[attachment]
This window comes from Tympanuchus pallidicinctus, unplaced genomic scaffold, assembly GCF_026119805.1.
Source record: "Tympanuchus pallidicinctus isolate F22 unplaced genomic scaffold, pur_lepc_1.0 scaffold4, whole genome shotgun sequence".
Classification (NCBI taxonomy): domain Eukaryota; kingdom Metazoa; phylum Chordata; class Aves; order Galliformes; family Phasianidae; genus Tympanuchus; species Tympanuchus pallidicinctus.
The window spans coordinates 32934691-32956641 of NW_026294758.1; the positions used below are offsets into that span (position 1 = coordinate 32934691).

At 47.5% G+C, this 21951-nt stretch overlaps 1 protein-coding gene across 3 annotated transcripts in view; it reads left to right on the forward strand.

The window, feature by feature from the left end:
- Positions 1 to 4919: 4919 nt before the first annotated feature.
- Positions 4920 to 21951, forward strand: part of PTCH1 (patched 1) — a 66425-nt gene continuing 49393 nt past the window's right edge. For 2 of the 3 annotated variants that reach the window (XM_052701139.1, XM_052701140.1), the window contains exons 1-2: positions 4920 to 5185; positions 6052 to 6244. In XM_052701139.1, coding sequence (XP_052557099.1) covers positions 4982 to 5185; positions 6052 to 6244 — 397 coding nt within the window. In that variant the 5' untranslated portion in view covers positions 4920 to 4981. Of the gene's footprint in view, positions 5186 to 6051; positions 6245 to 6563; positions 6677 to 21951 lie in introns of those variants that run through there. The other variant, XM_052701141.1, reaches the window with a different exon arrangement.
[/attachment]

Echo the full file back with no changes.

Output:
This window comes from Tympanuchus pallidicinctus, unplaced genomic scaffold, assembly GCF_026119805.1.
Source record: "Tympanuchus pallidicinctus isolate F22 unplaced genomic scaffold, pur_lepc_1.0 scaffold4, whole genome shotgun sequence".
Classification (NCBI taxonomy): domain Eukaryota; kingdom Metazoa; phylum Chordata; class Aves; order Galliformes; family Phasianidae; genus Tympanuchus; species Tympanuchus pallidicinctus.
The window spans coordinates 32934691-32956641 of NW_026294758.1; the positions used below are offsets into that span (position 1 = coordinate 32934691).

At 47.5% G+C, this 21951-nt stretch overlaps 1 protein-coding gene across 3 annotated transcripts in view; it reads left to right on the forward strand.

The window, feature by feature from the left end:
- Positions 1 to 4919: 4919 nt before the first annotated feature.
- Positions 4920 to 21951, forward strand: part of PTCH1 (patched 1) — a 66425-nt gene continuing 49393 nt past the window's right edge. For 2 of the 3 annotated variants that reach the window (XM_052701139.1, XM_052701140.1), the window contains exons 1-2: positions 4920 to 5185; positions 6052 to 6244. In XM_052701139.1, coding sequence (XP_052557099.1) covers positions 4982 to 5185; positions 6052 to 6244 — 397 coding nt within the window. In that variant the 5' untranslated portion in view covers positions 4920 to 4981. Of the gene's footprint in view, positions 5186 to 6051; positions 6245 to 6563; positions 6677 to 21951 lie in introns of those variants that run through there. The other variant, XM_052701141.1, reaches the window with a different exon arrangement.